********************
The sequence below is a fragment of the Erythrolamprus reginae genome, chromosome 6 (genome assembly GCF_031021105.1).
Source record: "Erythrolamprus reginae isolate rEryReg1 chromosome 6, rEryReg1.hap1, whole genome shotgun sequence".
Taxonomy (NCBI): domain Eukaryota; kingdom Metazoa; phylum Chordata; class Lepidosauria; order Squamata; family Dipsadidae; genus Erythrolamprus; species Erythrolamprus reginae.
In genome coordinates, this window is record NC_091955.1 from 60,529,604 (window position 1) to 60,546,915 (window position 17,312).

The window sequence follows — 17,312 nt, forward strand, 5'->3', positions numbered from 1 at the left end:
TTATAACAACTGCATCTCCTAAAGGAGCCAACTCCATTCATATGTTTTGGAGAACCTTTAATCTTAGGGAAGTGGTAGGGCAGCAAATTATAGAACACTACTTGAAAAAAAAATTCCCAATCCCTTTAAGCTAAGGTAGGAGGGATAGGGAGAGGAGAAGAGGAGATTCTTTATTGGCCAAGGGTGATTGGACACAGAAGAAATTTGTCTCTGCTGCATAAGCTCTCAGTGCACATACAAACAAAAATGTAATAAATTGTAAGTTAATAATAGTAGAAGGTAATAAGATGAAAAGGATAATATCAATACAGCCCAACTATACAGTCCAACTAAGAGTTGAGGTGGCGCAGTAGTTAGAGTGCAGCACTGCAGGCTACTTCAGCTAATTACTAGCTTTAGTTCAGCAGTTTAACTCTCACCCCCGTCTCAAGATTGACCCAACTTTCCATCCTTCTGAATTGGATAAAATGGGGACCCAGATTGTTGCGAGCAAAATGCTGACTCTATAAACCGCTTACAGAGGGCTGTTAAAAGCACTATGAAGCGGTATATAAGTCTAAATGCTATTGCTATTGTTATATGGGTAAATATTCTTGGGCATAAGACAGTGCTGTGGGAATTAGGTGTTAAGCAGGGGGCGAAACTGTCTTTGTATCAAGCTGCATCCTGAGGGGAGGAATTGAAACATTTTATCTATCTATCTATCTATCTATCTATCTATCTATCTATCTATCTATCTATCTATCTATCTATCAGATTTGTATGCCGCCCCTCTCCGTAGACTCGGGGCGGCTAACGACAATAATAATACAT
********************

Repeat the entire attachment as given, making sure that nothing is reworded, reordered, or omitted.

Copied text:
The sequence below is a fragment of the Erythrolamprus reginae genome, chromosome 6 (genome assembly GCF_031021105.1).
Source record: "Erythrolamprus reginae isolate rEryReg1 chromosome 6, rEryReg1.hap1, whole genome shotgun sequence".
Taxonomy (NCBI): domain Eukaryota; kingdom Metazoa; phylum Chordata; class Lepidosauria; order Squamata; family Dipsadidae; genus Erythrolamprus; species Erythrolamprus reginae.
In genome coordinates, this window is record NC_091955.1 from 60,529,604 (window position 1) to 60,546,915 (window position 17,312).

The window sequence follows — 17,312 nt, forward strand, 5'->3', positions numbered from 1 at the left end:
TTATAACAACTGCATCTCCTAAAGGAGCCAACTCCATTCATATGTTTTGGAGAACCTTTAATCTTAGGGAAGTGGTAGGGCAGCAAATTATAGAACACTACTTGAAAAAAAAATTCCCAATCCCTTTAAGCTAAGGTAGGAGGGATAGGGAGAGGAGAAGAGGAGATTCTTTATTGGCCAAGGGTGATTGGACACAGAAGAAATTTGTCTCTGCTGCATAAGCTCTCAGTGCACATACAAACAAAAATGTAATAAATTGTAAGTTAATAATAGTAGAAGGTAATAAGATGAAAAGGATAATATCAATACAGCCCAACTATACAGTCCAACTAAGAGTTGAGGTGGCGCAGTAGTTAGAGTGCAGCACTGCAGGCTACTTCAGCTAATTACTAGCTTTAGTTCAGCAGTTTAACTCTCACCCCCGTCTCAAGATTGACCCAACTTTCCATCCTTCTGAATTGGATAAAATGGGGACCCAGATTGTTGCGAGCAAAATGCTGACTCTATAAACCGCTTACAGAGGGCTGTTAAAAGCACTATGAAGCGGTATATAAGTCTAAATGCTATTGCTATTGTTATATGGGTAAATATTCTTGGGCATAAGACAGTGCTGTGGGAATTAGGTGTTAAGCAGGGGGCGAAACTGTCTTTGTATCAAGCTGCATCCTGAGGGGAGGAATTGAAACATTTTATCTATCTATCTATCTATCTATCTATCTATCTATCTATCTATCTATCTATCTATCTATCTATCAGATTTGTATGCCGCCCCTCTCCGTAGACTCGGGGCGGCTAACGACAATAATAATACAT